Maleficent / Viktoria Modesta

With a sculpted hairstyle that looks like an architectural folly by Le Corbusier, and a glassily detatched demeanour that seems almost otherworldly, Viktoria Modesta is the very model of a futuristic pop star. She's inscrutably cool, and her vocals skate with unruffled composure over music in which classic electropop moves collide wiith the crunch and buzz of guitar. Everything hangs together well - this is far more of a fully-realised concept than Me And The Beast. But, not for the first time tonight, we're very much in the mid-tempo zone.

Viktoria and her band of guitarist, drummer, and reel-to-reel tape machine ( which purports to be plugged in, but the the VU needles never move) keep things locked in second gear. The songs display a nice line in retro-electro kitch - 'Jane Bond' in particular has an 80s-tastic skinny-tie charm - and the sleek to-and-fro of the rhyhms certainly passes the foot-tapping test. But I find myself waiting for the moment when the performance cuts loose and steps up.  Alas, that moment never quite arrives. Viktoria Modesta cruises through the set with plenty of self-posessed aplomb, but she never drops her cool and the music never picks up the beat. Those never-moving VU meters become an unintentional metaphor for the performance as a whole: nobody's in the business of pushing things into the red around here.

The DogbonesExcept, perhaps, The Dogbones. If you could attach VU meters to life, The Dogbones' needles would probably be permanently in the red.

This is a band that likes it fast and loud, but they've got a genuine pop sensibility lurking in the racket, too. That means that for all the band's dual-drummer assault and battery, for all the razor-slash guitar, thrashed out by Crispin Gray in a frenzy of slightly disturbing grins and grimaces, for all the crazed acrobatics and mentalist theatrics from vocalist Nomi Leonard, and for all the sheer noise and mess of a Dogbones performance, you'll still go home whistling the tunes.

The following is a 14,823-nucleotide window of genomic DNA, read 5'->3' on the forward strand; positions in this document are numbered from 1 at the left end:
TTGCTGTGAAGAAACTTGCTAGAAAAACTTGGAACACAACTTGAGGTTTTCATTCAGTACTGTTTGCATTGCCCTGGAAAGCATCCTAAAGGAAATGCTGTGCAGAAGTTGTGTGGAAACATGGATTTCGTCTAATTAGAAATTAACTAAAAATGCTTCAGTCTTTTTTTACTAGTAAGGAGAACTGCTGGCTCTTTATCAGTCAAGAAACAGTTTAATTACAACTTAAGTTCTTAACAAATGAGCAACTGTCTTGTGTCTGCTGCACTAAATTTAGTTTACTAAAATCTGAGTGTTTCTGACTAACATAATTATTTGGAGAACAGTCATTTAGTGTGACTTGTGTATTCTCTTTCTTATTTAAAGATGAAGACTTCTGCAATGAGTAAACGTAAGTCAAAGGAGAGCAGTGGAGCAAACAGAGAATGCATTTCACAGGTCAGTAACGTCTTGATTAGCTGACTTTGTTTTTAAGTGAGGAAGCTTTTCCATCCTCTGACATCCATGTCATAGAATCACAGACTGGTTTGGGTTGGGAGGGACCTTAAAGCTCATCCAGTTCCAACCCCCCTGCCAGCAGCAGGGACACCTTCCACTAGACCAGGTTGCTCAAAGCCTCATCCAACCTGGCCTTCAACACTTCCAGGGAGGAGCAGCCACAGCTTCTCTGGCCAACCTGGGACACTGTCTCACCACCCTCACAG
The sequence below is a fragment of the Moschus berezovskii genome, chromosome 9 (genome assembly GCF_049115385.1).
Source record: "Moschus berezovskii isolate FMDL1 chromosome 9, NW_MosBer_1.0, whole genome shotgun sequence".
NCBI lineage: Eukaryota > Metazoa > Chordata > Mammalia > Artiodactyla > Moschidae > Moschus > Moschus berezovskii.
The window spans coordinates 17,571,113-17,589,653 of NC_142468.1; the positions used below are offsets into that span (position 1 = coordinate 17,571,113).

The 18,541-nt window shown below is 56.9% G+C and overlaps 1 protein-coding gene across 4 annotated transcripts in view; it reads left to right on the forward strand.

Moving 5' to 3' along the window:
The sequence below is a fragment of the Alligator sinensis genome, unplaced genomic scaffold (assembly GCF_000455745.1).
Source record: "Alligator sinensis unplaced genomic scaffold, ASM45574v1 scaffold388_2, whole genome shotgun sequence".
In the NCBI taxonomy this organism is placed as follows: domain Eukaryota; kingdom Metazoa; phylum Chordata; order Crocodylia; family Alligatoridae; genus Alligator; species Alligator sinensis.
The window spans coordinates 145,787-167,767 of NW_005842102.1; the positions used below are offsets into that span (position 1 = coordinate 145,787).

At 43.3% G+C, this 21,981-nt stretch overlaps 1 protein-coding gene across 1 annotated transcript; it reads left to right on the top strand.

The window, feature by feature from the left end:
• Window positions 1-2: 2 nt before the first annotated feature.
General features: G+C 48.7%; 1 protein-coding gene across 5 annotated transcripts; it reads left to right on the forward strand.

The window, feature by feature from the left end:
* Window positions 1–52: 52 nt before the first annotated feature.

Case in point: 'The Whole World Is Weird', which tonight is at once a snarling fuzzfest of overdriven guitar, and also a quintessential pop song. Hear it once and you'll be singing the chorus: 'The whole world is weird/It's not just you' - a reassuring sentiment, even when it's delivered by a blue-haired punk diva with an oversized baby doll stuffed up her T-shirt.

Tonight The Dogbones' rock 'n' roll theatre of the absurd is in splendidly cacophonous effect, and while the band's precarious balance on the knife-edge between rampaging glam-punk histrionics and pin-sharp pop songwriting might look a bit wobbly at times, you know they'll never fall off.

The Dogbones

The Dogbones: MySpace

Viktoria Modesta: Website | MySpace

Maleficent: Website | MySpace

Me And The Beast: Website | MySpace

Kitayah: Website | MySpace

For more photos from this gig, find the bands by name here.

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Red N version by Mark Rimmell.